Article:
The key to teaching leisure activities is to make them enjoyable and predictable. Individuals have their own distinct preferences and personalities. It’s important to teach a variety of skills, but if they don’t enjoy something after learning how to do it, you can move on and try something else.

Make it age-appropriate

One thing it’s important to keep in mind is that age-appropriate interests open the door to social interactions with peers. When thinking of activities to teach the individual, consider choosing activities engaged in by peers of a similar age. Think about the skills that the individual might need to engage in those activities.

For example, elementary-age children might engage in dress-up activities, dolls, LEGOs, puzzles, coloring, playing ball, going to the park, or playing cooperative games like tag and hide-n-seek. Teenagers and young adults might enjoy listening to music, watching movies, reading books, playing board games, engaging in team sports or solitary exercise such as hiking, biking, or dance. It’s okay if you have to modify an activity depending on the needs of the individual. Try to find aspects of the activity that they may be successful in and start there!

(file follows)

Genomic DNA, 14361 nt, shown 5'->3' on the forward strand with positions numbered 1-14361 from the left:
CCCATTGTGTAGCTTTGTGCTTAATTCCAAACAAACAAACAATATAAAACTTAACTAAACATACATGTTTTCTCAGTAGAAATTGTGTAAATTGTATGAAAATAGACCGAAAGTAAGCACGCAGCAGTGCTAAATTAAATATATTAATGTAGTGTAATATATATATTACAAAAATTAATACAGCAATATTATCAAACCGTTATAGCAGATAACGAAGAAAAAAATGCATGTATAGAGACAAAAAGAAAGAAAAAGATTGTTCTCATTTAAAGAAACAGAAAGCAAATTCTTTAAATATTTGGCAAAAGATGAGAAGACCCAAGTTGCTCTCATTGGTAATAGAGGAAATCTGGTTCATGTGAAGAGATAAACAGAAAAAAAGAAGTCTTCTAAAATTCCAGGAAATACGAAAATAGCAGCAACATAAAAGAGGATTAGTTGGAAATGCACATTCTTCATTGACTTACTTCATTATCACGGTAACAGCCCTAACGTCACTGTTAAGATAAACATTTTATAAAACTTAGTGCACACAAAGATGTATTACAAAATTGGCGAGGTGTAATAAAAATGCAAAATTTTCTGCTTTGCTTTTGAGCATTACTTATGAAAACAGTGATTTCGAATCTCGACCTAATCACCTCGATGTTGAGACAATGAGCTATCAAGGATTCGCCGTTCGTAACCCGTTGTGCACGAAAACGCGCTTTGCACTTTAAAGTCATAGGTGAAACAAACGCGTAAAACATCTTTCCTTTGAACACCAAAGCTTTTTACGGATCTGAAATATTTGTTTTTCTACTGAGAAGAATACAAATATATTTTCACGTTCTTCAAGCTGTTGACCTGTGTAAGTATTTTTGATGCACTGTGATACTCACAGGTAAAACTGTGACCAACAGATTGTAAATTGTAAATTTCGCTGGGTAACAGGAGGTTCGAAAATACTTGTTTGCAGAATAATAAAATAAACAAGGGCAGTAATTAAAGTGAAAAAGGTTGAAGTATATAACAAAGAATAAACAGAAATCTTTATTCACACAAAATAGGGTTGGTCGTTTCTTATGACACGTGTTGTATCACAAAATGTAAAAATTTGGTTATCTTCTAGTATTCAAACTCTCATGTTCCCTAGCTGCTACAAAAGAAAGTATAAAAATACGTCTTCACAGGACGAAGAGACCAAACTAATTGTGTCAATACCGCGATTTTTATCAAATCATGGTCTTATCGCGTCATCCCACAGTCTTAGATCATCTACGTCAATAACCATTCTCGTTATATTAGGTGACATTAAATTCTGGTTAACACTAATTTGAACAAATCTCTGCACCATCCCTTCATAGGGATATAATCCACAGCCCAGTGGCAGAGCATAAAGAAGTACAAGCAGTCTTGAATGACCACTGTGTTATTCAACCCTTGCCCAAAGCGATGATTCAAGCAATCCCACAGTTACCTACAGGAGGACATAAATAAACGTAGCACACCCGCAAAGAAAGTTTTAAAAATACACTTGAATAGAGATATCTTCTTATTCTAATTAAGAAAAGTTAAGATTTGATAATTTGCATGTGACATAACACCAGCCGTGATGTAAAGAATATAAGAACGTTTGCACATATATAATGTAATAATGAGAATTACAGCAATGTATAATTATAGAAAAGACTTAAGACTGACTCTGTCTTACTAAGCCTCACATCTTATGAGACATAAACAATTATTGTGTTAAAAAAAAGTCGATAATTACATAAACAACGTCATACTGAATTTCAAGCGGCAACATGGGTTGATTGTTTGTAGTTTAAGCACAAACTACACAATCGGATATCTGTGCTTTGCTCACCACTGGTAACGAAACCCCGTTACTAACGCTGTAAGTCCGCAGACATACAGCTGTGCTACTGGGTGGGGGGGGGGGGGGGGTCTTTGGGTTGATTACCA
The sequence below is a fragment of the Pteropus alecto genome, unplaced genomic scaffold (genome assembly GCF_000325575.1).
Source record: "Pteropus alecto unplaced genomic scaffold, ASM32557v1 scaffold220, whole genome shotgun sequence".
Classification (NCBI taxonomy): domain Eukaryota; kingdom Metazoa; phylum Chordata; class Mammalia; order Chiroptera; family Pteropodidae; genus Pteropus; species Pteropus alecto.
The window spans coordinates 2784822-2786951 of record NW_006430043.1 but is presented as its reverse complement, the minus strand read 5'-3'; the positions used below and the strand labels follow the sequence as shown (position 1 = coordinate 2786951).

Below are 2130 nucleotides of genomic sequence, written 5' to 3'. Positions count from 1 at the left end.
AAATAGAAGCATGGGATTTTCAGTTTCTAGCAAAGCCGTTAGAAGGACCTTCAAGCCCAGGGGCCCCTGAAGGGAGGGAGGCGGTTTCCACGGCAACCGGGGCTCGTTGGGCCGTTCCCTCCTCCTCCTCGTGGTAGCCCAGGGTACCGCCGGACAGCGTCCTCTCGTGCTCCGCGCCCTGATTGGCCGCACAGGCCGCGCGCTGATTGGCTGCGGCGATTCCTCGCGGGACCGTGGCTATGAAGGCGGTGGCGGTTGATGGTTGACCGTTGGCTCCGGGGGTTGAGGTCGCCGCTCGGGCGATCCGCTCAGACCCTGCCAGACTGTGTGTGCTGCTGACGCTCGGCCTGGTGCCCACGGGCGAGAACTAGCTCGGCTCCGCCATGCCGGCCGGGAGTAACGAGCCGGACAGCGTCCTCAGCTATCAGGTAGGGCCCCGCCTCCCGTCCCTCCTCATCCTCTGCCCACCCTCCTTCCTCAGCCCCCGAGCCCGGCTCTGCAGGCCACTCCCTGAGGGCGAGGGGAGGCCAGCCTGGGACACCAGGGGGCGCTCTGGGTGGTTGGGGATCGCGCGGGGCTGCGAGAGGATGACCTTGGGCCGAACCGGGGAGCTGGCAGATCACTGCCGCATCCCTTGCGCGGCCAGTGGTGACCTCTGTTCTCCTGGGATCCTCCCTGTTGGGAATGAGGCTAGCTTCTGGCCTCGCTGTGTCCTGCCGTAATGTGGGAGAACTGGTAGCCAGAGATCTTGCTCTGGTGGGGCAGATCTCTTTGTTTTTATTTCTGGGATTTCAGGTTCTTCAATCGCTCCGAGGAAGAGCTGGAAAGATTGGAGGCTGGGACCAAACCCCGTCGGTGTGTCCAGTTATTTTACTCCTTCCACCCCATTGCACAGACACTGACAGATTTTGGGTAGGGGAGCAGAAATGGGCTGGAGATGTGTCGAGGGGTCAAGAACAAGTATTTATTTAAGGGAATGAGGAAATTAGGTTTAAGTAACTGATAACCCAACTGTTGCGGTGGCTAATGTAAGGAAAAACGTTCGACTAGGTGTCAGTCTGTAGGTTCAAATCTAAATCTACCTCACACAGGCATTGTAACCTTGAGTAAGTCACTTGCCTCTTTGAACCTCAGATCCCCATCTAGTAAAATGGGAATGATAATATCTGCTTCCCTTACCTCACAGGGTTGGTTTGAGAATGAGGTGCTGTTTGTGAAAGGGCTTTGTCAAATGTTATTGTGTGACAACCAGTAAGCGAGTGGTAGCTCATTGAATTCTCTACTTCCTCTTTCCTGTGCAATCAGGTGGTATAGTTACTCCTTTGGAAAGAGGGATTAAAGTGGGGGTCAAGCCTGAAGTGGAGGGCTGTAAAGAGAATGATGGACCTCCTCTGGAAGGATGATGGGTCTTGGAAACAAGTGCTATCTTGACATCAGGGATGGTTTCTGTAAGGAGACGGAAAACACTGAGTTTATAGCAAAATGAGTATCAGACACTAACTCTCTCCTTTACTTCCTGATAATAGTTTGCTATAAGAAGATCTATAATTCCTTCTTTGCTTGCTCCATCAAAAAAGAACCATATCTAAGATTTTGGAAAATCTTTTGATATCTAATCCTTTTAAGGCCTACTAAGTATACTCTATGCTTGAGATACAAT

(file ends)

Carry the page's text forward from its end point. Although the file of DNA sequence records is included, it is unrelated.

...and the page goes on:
Ideas for leisure interests


5. Teaching individual and group social and recreation skills

Like culture and art, recreation, leisure and sports activities play an important role in communities. Their many benefits include improving the health and well-being of individuals, contributing to the empowerment of individuals, and promoting the development of inclusive communities. Recreation, leisure and sports activities may involve individuals, small groups, teams or whole communities and are relevant to people of all different ages, abilities and levels of skill. The types of recreation, leisure and sports activities people participate in vary greatly depending on local context, and tend to reflect the social systems and cultural values.